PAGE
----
As a result, victims that pay the estimated £300 ransom in Bitcoin won’t be able to get their files back.

“We have analysed the high-level code of the encryption routine and we have figured Kaspersky Company in a statement.

“To decrypt a victim’s disk threat actors need the installation ID. In previous versions of ‘similar’ ransomware, like Petya/Mischa/GoldenEye, this installation ID contained the information necessary for key recovery. 

“ExPetr [Kaspersky’s name for the malware] does not have that, which means that the threat actor could not extract the necessary information needed for decryption. In short, victims could not recover their data.”

Kaspersky’s warning comes as a number of security software and services companies publish their initial analyses of the NotPetya/ExPetr malware – all coming to similar conclusions.

Kaspersky itself claims that around 2,000 organisations have fallen victim to it so far, with firms in Russia and Ukraine worst affected, although Norwegian shipping company Maesk also fell victim. The company also confirmed the use of two US National Security Agency (NSA) exploits, exposed by the Shadow Brokers group, called EternalBlue and EternalRomance, which have helped automatically propagate the malware.

People and organisations with their Windows operating systems patched up-to-date and running equally up-to-date antivirus software ought to be protected, Kaspersky added.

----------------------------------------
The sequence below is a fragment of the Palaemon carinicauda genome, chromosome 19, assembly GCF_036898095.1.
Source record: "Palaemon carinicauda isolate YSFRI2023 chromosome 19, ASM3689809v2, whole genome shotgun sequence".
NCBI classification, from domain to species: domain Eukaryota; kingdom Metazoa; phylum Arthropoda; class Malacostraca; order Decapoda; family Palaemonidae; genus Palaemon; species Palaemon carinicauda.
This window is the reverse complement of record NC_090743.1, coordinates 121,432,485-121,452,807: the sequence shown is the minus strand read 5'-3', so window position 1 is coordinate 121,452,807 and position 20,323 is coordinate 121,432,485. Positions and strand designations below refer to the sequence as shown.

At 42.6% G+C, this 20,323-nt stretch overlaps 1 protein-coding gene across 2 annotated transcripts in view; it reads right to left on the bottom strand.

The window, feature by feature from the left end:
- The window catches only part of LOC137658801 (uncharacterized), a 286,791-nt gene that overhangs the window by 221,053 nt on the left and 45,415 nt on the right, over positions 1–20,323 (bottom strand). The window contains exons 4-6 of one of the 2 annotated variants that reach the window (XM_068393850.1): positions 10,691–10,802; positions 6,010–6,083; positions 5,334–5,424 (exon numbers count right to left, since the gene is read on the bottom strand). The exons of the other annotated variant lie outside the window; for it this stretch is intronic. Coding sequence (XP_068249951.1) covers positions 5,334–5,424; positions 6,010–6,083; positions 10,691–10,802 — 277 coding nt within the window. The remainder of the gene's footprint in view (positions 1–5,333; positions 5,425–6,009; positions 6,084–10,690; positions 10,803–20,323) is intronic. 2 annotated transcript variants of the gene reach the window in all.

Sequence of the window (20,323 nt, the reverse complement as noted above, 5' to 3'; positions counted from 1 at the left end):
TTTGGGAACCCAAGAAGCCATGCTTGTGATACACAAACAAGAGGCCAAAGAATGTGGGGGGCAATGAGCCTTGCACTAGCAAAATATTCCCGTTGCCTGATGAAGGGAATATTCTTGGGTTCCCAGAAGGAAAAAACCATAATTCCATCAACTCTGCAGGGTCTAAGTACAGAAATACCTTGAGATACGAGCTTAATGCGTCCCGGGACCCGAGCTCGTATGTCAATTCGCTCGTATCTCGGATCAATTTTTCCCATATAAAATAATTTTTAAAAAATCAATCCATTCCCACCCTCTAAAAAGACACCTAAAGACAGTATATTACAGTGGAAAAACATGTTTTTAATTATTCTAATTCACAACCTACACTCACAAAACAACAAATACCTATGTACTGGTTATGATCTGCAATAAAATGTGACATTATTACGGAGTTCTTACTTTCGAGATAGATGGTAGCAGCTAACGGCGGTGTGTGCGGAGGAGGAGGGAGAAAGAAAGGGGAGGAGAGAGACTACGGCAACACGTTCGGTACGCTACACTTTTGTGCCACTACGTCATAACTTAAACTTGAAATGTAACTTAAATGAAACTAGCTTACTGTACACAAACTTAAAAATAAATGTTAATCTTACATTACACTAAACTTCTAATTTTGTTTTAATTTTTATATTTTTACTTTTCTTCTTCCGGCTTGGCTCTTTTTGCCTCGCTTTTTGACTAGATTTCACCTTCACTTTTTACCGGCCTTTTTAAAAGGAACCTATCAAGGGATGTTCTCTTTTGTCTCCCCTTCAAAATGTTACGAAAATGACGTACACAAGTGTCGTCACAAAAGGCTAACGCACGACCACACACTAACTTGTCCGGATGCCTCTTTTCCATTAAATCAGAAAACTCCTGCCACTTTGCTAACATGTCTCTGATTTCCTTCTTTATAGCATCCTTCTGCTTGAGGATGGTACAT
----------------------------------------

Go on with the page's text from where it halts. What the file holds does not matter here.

However, organisations that aren’t properly patched can see the malware use flaws in Microsoft’s SMB networking protocol, via the EternalBlue exploit, to infect multiple machines.

According to Kasperksy, researchers Anton Ivanov and Orkhan Mamedov, the “installation key” supposedly presented to users in the NotPetya ransom note is simply a random string.

“That means that the attacker cannot extract any decryption information from such a randomly generated string displayed on the victim and, as a result, the victims will not be able to decrypt any of the encrypted disks using the installation ID,” they warned.

That means, even paying the ransom won’t result in a decryption key being sent. “This reinforces the theory that the main goal of the ExPetr attack was not financially motivated, but destructive,” they added.

Likewise, Matt Suiche, founder of cloud security company Comae Technologies, agreed. “The ransomware was a lure for the media. This variant of Petya is a disguised wiper,” he warned. 

He added: “The goal of a wiper is to destroy and damage. The goal of a ransomware is to make money. Different intent. Different motive. Different narrative.

“Ransomware has the ability to restore its modification such as (restoring the MBR like in the 2016 Petya, or decrypting files if the victim pays) – a wiper would simply destroy and exclude possibilities of restoration.”

The key presented in the ransomware note, he also confirmed, is “fake and randomly generated”.

He added that the ransomware element was probably intended to distract attention from the idea that a nation-state attacker of some sort was behind it, citing the Shamoon malware in 2012, while the attacker simply repacked existing ransomware. 

Not everyone is convinced that the NotPetya malware is state sponsored, however, with software engineer and malware analyst @hasherezade on Twitter suggesting that the author of the original Petya might be behind it. ‘

Courtesy-TheInq

nVidia Jump Into Digital Mining

July 10, 2017 by  
Filed under Around The Net